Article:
More on MOA

Alright this time I’m going to attempt to further illustrate what MOA actually is. You have the thumb rule of 1 inch at 100 yards already, and that’s fine if that’s as in-depth as you want to go with it. But if you want to gain a better understanding of what this actually means, then continue reading.

How did we arrive at that 1 inch at 100 yards number? Let’s take a trip back to geometry class. If you never had a geometry class, that’s ok. You’ll just have to take my word for it I suppose? Let’s move on.

The diameter of a circle is the length of a straight line from one point on that circle to another point directly across from it, or 180 degrees away from it, since a circle is 360 degrees all the way around.

The length of the diameter of a circle divided in half is called the radius of that circle. Or, put another way, the length of a straight line from the exact center of that circle to the edge of the circle can be considered the radius also. So far so good?

Ok, so we know that a circle can be divided up into degrees, and is comprised of 360 of those things called degrees. Turns out, a degree can be divided further into even smaller units, called minutes. 

That’s what a minute of angle is, it’s the smaller divisions of a degree, and 60 of these minutes of angle equals one degree. It’s that simple. A full circle is 360 degrees, a half circle is 180 degrees, and a degree is made up of 60 minutes. Cool? Cool.

So when we talk about MOA or minutes of angle in terms of shooting related shit, how do we determine what a MOA equals?

The distance you’d travel if you walked all the way around a circle is called circumference. Another way of looking at it would be if you took the circle and straightened out into a line, how long would the line be? Turns out circumference of ANY circle is equal to 2 times the number Pi times the radius of the circle. Pi is roughly 3.14. (This doesn’t have to be all that exact.)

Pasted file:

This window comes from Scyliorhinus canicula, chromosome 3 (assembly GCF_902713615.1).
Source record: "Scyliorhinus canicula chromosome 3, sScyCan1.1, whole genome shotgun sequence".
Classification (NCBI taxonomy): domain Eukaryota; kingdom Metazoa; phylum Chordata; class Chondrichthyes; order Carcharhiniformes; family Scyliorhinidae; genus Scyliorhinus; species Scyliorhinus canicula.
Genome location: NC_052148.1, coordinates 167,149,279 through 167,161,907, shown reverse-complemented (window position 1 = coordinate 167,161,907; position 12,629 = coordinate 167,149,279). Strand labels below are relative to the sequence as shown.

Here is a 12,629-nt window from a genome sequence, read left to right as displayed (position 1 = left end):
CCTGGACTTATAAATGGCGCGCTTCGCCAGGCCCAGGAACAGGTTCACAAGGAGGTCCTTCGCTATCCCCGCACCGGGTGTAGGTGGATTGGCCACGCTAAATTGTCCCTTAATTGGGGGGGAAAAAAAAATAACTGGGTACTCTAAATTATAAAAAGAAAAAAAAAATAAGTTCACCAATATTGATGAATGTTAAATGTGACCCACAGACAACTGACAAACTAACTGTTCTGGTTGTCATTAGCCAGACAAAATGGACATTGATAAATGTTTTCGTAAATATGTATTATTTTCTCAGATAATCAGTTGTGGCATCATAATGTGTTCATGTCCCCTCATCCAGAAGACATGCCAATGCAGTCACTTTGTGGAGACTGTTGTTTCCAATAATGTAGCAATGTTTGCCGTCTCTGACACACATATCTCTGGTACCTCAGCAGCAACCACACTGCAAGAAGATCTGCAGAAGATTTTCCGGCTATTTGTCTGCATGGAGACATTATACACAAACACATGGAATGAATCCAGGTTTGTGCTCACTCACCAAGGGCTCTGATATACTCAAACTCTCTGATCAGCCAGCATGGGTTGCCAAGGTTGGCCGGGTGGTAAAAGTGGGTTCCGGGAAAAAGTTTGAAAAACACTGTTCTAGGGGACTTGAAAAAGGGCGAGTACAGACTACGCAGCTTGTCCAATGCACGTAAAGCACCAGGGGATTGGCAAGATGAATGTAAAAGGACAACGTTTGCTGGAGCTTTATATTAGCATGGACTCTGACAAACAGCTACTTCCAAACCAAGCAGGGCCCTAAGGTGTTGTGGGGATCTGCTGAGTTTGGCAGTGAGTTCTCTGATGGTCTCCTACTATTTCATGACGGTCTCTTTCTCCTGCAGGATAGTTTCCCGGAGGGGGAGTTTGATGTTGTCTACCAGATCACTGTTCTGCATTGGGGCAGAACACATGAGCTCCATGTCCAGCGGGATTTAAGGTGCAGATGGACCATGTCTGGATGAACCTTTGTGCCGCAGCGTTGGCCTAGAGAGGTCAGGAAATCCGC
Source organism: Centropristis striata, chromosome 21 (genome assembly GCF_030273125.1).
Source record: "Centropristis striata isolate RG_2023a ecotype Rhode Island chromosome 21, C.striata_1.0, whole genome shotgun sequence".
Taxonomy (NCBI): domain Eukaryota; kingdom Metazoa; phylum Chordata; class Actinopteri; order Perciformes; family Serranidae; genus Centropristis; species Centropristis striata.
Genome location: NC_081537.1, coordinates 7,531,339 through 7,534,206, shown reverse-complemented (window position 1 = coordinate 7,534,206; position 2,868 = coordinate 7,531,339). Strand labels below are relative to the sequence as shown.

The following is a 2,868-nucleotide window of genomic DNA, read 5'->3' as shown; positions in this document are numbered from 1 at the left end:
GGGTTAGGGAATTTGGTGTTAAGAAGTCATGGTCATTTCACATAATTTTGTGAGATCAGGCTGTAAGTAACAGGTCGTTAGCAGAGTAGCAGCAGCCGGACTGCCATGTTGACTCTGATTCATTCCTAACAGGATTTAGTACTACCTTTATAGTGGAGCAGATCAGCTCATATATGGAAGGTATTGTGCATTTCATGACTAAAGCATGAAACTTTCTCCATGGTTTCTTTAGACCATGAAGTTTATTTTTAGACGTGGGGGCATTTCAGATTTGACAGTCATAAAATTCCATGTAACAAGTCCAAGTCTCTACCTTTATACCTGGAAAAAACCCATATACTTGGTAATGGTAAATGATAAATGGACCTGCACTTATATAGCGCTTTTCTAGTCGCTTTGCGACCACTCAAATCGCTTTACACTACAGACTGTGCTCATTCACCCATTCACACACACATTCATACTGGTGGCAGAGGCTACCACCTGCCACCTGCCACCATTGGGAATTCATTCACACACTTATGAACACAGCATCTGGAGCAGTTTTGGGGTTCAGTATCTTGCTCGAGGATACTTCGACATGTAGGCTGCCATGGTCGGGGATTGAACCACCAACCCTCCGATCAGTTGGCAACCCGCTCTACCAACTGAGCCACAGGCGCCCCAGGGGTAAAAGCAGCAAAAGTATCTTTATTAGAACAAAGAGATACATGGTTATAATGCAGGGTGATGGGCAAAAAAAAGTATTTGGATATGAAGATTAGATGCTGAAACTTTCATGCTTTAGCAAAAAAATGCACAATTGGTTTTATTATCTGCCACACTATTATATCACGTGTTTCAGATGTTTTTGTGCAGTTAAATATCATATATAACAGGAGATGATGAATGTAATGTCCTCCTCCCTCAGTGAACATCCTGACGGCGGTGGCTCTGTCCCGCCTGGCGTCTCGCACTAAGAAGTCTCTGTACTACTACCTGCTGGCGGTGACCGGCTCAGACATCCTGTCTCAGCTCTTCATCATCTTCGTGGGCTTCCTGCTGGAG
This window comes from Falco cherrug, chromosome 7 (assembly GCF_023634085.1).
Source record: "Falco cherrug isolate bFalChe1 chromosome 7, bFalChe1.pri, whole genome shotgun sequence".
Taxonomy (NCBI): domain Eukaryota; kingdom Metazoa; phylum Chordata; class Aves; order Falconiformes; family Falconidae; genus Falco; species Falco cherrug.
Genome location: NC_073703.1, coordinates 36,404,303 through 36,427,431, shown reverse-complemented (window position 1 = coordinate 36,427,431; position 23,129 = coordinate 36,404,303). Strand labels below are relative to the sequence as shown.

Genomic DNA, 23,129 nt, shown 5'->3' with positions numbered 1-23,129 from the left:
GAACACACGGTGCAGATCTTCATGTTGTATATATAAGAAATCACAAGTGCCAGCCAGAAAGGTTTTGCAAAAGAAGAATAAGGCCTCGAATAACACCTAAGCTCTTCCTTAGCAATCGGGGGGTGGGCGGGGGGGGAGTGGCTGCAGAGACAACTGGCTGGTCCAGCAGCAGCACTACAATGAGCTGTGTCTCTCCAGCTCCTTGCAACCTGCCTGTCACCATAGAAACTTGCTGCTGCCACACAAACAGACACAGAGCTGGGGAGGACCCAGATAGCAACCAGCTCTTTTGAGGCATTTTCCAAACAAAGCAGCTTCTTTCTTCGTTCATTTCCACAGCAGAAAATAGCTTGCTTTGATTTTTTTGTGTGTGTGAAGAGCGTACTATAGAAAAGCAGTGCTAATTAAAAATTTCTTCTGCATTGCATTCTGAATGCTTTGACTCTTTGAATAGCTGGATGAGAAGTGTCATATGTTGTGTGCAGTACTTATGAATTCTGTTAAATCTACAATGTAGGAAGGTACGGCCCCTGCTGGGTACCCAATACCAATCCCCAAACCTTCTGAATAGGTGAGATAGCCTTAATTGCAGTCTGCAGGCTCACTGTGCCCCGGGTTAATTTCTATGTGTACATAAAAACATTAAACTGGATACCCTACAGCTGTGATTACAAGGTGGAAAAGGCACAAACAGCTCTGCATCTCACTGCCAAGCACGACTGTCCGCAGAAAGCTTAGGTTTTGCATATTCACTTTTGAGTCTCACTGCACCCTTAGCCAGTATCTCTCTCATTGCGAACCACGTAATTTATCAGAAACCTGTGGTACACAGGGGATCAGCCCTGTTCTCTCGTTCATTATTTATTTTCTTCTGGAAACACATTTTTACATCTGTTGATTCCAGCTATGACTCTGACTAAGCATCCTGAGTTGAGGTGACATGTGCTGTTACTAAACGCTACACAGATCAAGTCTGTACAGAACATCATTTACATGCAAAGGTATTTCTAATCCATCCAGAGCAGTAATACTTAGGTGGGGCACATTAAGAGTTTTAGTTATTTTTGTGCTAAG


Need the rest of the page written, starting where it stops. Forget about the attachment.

So for the 100 yards example, let’s run the numbers and see what we come up with. If you’re shooting at a target 100 yards away, imagine where you’re standing or kneeling or sitting or whatever, is the center of a circle. And that 100 yards is the distance from the center to the circle itself, so the radius of this circle is 100 yards. We said that the circumference equals 2 times Pi times the radius. So when the radius is equal to 100 yards, our circumference all the way around this circle would be equal to 628 yards. Let’s convert that to inches. One yard is 3 feet. And one foot is 12 inches. So 628 times 3ft is 1884 ft. And 1884 times 12 inches is 22,608 inches. With me? Awesome.

We know that there are 360 degrees in every circle. And that each of those degrees is made up of 60 minutes. So if we multiply 360 times 60 minutes, we now know that a full circle is made up of 21,600 minutes. 

So for our circle with a radius of 100 yards, we know the circumference is 22,608 inches. And since we also know that this circle is comprised of 21,600 minutes, we can figure out what the relationship between inches and minutes is for this circle. We simply divide the two numbers. 22,608 divided by 21,600 equals about 1.047 inches. Meaning there is 1.047 inches in every minute of angle for a circle with a radius of 100 yards. So is it really one inch at 100 yards? No, but it’s pretty damn close. 

I hope that makes sense. It’s so simple but it confuses everyone at first. If it’s easier to just remember 1 inch and 100 yards and not where the number comes from that’s fine. I only put this out there in case anyone is curious about it. 

The more important thing to remember is how to apply this. Meaning, at 300 yards, one MOA is now 3 inches. At 500 yards, 4 MOA is 20 inches. At 25 yards, two MOA is ½ inch. I care more that you understand that part than the derivation of the number itself. But as I said, I hope this was helpful.

I’m unsure of what to write about next time. We need to talk about other shooting positions besides prone so that’s probably what it’ll be. Til next time, take care comrades. 

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